I seem to be getting the knack... The start is the hardest - once it's moving it's a lot easier. No idea what make mine it. I'm happy it puts the bend in without rippling - just a very slight "knee" at the start and end of the bend.
First thing I did years ago was calibrate it by bending some 15mm and marking the pulley at the *real* bend angles :)
Anyway - just put a 51 dgree bend in to match the roof slope and my son reckons it looks "right" from below :)
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Dave Liquorice wrote:

I must be a gorilla then, only had a couple of 22mm bends to do when upgrading my shower, for which I couldn't justify a bender, so just used a spring and my knee ...
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Ditto.
I enjoy bending copper with a spring and a knee. I do draw the line when it comes to 20mm steel conduit though!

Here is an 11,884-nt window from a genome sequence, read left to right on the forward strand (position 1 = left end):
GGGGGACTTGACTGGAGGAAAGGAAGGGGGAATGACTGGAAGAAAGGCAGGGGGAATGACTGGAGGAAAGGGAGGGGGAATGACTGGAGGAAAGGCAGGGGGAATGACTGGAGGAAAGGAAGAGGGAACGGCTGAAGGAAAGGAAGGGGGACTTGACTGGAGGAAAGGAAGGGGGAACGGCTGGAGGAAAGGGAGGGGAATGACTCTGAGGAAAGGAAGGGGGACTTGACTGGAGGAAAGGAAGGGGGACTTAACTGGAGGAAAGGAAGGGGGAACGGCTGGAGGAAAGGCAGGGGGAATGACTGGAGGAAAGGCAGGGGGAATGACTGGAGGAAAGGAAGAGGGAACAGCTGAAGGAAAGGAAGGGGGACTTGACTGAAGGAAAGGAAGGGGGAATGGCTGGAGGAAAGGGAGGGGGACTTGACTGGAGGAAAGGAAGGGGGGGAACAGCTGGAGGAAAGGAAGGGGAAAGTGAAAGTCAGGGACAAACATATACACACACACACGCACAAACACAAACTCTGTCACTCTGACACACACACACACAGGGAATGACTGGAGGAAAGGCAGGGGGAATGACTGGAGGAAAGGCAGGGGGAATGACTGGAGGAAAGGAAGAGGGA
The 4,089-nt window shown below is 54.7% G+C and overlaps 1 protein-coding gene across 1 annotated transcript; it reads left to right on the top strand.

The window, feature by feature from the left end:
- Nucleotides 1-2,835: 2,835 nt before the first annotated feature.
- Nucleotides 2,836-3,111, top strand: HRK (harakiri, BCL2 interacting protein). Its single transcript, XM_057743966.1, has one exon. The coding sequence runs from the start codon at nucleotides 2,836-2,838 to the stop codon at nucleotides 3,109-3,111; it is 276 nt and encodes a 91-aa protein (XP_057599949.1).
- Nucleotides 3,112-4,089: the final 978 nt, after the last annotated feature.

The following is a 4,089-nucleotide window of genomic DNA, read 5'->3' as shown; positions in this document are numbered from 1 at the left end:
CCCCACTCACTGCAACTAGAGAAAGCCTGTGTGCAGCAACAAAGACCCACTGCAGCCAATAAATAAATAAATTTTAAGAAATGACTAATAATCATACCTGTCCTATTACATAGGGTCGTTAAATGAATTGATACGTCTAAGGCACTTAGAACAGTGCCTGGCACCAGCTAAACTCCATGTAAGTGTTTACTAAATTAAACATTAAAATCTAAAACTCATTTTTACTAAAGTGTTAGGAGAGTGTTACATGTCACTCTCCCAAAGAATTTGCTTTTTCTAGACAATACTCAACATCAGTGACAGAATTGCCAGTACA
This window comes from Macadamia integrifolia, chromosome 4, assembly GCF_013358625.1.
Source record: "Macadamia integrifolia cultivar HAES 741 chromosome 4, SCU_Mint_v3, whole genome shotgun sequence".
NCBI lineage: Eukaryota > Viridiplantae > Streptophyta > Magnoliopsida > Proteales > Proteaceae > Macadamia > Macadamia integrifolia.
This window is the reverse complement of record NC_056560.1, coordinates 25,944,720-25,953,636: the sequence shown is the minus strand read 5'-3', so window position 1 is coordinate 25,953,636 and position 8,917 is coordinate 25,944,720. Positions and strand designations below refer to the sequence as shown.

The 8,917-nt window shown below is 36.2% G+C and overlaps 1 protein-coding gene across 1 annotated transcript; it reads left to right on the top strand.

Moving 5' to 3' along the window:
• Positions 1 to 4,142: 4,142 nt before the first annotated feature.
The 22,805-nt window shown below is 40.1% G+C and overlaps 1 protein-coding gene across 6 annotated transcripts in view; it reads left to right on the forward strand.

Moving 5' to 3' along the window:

I think that it must be something to do with the look of neatly bent pipe, but I even enjoy bending conduit and threading it. Not sure that I would want to do it full time, but the odd bit here and there is fine though.

--
Bill

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On 26/10/14 12:36, Bill wrote:

Are we all buying the same pipe here?

I am surprised by the times steel conduit should be used but isn't. Like a high school gym near here - plastic conduit in the sports hall along with trunking, most of it smashed in various places...
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Tim Watts wrote:

It does mean the only way to get the bend near the end of a pipe, if that's what you need, is to make it closer to the middle and chop the end off.

Similar to you mine was "old stock" of whatever's lurking in the garage since the last time, presumably half-hard, I recently had to buy a single 2m length from SF - it ain't cheap now is it?
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You really need a floor standing bender for 22mm - and definitely for 28mm. But they are large to store and expensive to buy.